This “golden rule” of emergency funds could be costing you a fortune. Is it the right thing to do? Or is it obsolete with today’s zero percent interest rates? Read on to find out how to create a great safety net emergency fund while still maximizing your returns.
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Do you have an emergency plan for your finances?
Quick . . . What did you do with your $1,200 windfall from Uncle Sam in the spring of 2020? Those who stashed this mailbox money in the bank as an emergency fund are still sitting on their $1,200. That’s a good thing. At least they didn’t spend it. But those who put it in the stock market instead of an emergency fund bank account are most likely sitting on some big increases.
For years the “golden rule” has been to keep a stash of money in the bank in case of emergency, preferably three to six months or more of living expenses.
Young adults may hear that and cry. For them, this “golden rule” of personal finance is all but impossible. Their expense to income ratio absolutely stinks. Their salaries are low. And thanks to our obscenely expensive college system, they likely have a boatload of debt—student loans, a car payment, rent or a mortgage. Basically, while earning likely the lowest wages of their life, it’s “good luck” pulling together four or six months of living expenses.
Meanwhile, you have older folks with significant nest-eggs and reliable Social Security income sitting on cash. Question: Does it make sense for them to keep a stockpile of cash just to follow this rule? Answer: There’s no one-size-fits-all emergency plan that works for everyone.
So, perhaps it might be time to debunk this across-the-board myth . . .
Emergency Fund: Rules Meant to Be Broken?
Having an emergency fund sounds great on paper. It sounds like a super smart move, but in the real world it can be quite something else. For one thing, savings accounts now pay zero interest, unlike when these emergency fund rules were written. So the $1,200 you dropped in that account in May will never amount to much more than $1,200. Not even in 20 years.
Meanwhile the stock market is booming… at least for the moment. Still, you have to reckon with the fact that life’s emergencies don’t come with a timeline. So, are you damned if you do and damned if you don’t? Not necessarily.
What is necessary is the need for you to understand the heart behind the rule and know how to apply it for yourself.
Textbook wisdom tells you to keep your emergency fund out of the stock market in case the market falls. If you have $20,000 in the market and the market tanks 50% right before your emergency, you’d lose $10,000. True. In theory. At least.
But it’s not as bad as the $143,000 loss you might incur. Let’s fast forward a bit…
Is It Opportunity Cost or Opportunity Lost?
Let’s say fortune really does favor the prepared, as it often does.
That means that today you plunked $20,000 in a savings account and you never need it. Ten years from now you still have that $20,000 in the bank. When you retire, you’ll still have that $20,000.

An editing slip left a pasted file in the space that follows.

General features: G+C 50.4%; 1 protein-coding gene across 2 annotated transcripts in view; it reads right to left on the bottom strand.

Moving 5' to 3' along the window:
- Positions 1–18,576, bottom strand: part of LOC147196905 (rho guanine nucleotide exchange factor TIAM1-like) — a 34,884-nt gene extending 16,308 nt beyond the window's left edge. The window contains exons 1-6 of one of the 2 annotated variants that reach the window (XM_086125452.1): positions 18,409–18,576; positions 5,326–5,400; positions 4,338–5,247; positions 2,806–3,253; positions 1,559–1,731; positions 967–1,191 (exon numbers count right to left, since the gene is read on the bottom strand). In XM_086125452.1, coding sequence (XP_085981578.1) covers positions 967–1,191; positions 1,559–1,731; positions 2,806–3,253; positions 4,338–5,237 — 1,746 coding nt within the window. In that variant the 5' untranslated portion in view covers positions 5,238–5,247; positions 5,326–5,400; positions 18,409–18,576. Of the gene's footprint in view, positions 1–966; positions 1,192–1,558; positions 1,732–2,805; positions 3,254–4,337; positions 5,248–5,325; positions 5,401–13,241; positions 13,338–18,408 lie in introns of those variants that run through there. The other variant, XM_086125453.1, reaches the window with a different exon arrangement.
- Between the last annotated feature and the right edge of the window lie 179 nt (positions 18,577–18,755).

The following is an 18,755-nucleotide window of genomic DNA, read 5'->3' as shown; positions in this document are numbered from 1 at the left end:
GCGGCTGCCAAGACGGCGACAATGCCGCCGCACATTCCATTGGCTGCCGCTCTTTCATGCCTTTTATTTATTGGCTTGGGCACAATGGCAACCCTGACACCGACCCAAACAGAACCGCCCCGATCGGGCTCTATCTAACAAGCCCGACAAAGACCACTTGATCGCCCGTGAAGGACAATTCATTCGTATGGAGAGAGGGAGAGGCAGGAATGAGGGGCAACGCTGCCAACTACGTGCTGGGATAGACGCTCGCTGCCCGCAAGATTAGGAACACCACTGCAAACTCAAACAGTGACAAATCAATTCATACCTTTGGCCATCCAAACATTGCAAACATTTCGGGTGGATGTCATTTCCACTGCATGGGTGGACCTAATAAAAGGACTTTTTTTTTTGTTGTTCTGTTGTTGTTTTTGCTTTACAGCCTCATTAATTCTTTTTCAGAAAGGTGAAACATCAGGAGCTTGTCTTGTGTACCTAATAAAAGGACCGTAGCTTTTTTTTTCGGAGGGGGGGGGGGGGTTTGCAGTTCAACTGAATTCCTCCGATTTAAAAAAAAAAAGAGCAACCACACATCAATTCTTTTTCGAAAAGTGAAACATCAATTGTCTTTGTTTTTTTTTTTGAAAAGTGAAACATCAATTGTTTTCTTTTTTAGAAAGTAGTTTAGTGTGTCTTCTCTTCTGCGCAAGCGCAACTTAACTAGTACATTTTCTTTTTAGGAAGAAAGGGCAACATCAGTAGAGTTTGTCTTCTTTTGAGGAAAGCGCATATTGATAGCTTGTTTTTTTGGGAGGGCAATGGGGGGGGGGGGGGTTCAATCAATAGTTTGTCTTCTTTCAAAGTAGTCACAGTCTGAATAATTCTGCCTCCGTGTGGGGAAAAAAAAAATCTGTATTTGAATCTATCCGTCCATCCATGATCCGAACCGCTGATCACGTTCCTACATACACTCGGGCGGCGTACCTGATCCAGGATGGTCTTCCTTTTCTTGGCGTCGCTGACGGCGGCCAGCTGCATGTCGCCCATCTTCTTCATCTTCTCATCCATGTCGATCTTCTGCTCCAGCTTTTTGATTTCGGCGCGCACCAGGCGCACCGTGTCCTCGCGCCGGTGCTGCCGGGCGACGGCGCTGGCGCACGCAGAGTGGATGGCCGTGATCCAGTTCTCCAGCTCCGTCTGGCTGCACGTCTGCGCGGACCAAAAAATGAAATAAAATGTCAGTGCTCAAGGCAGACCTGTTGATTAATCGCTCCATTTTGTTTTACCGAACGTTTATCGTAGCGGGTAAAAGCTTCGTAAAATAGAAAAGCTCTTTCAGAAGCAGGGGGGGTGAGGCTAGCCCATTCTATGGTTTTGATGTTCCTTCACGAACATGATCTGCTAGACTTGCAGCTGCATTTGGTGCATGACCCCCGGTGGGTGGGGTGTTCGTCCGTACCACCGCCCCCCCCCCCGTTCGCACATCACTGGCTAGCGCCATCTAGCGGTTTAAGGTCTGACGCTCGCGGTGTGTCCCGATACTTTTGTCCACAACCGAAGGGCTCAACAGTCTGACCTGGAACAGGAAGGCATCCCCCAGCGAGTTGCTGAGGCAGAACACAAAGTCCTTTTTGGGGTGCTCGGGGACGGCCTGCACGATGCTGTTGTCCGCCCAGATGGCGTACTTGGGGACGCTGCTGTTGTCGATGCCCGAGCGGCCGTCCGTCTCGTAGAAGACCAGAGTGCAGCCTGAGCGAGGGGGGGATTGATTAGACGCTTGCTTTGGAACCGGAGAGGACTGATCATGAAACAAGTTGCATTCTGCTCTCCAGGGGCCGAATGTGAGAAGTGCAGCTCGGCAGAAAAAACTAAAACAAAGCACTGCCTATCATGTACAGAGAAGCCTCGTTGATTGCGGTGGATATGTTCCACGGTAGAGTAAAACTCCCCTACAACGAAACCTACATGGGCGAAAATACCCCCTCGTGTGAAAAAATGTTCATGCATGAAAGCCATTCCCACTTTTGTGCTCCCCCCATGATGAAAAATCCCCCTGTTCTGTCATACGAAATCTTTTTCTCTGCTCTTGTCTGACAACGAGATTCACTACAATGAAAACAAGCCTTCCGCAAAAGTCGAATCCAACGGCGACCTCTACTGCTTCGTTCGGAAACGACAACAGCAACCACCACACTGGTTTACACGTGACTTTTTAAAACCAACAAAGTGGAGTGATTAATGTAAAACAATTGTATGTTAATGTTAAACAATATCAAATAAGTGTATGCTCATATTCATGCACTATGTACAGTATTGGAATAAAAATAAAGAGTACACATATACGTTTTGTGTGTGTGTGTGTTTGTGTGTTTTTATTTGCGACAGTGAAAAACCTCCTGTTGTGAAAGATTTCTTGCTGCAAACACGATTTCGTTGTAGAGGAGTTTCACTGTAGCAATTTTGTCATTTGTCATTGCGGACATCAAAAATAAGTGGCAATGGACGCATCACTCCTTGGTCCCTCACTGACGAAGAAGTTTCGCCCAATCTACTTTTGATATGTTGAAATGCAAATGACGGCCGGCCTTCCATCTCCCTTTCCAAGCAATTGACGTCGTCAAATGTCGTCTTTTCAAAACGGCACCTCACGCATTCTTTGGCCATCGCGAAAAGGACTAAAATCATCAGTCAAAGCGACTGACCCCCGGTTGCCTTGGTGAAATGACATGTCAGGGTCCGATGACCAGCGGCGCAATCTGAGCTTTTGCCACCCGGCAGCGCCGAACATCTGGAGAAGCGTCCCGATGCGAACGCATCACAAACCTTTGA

What if at the age of 25 you put that money in the stock market – one of the greatest wealth machines in history – and never added to it… and you earned the long-term market average of 6%?
By the age of 55 you’d have an astounding $143,000 – quite the emergency fund indeed.
A Contrarian View on Emergency Funds
Here’s another take on the situation. Focus on liquidity instead.
That means having multiple streams of income… Like a side hustle. A second job (or the ability to find one quickly). It means living with financial margins in place, so you can access credit if necessary – and not be maxed out to the last penny with student debt, mortgage debt, or car loans. Shed the debt that robs your margins, stops you from investing, and keeps you awake at night.
Liquidity for you might mean being willing to cut expenses to the bone for a time, when necessary. Take in a renter. Dine in instead of out. If you’re a dual income couple, live off one income and invest the rest. That’s your liquidity. If one of you loses their job, you’ll still be solvent, because you’re already used to living on one income.
It’s not bad to have some cash reserves. We do. But you have to realize you’re sacrificing your upside potential by keeping six or 12 months of living expenses in a low-interest or no-interest bank account.
The (Extreme) Jeff Bezos Example
Let’s take Jeff Bezos as an extreme example. He doesn’t need a savings account with $50K just in case his roof goes bad. He could obviously just sell a few shares of his Amazon stock to pay for it. Who cares if he sells it at a low? He’s got enough liquidity to weather the storm.
People like Bezos are much better off keeping their money in shares of Amazon than keeping it in a cash account. Sure, the shares could be down 30% from their highs when he needs to sell. But they might also be up 200% from their lows.
Don’t be the guy or gal who misses out on the stock market’s big gains because you’re too scared to buy a stock. Keep some cash reserves. Absolutely have a “safety net plan” for bad days or years. They hit all of us. But bear in mind that the stock market is one of the biggest wealth generators in history. And you definitely want to be a part of that.
We want to see you thrive and prosper. And that means it may be time to bust the myth of the six-month emergency fund just to check that box. We’d love to hear your take on this. What are you doing to create a safety net while still gaining the maximum upside?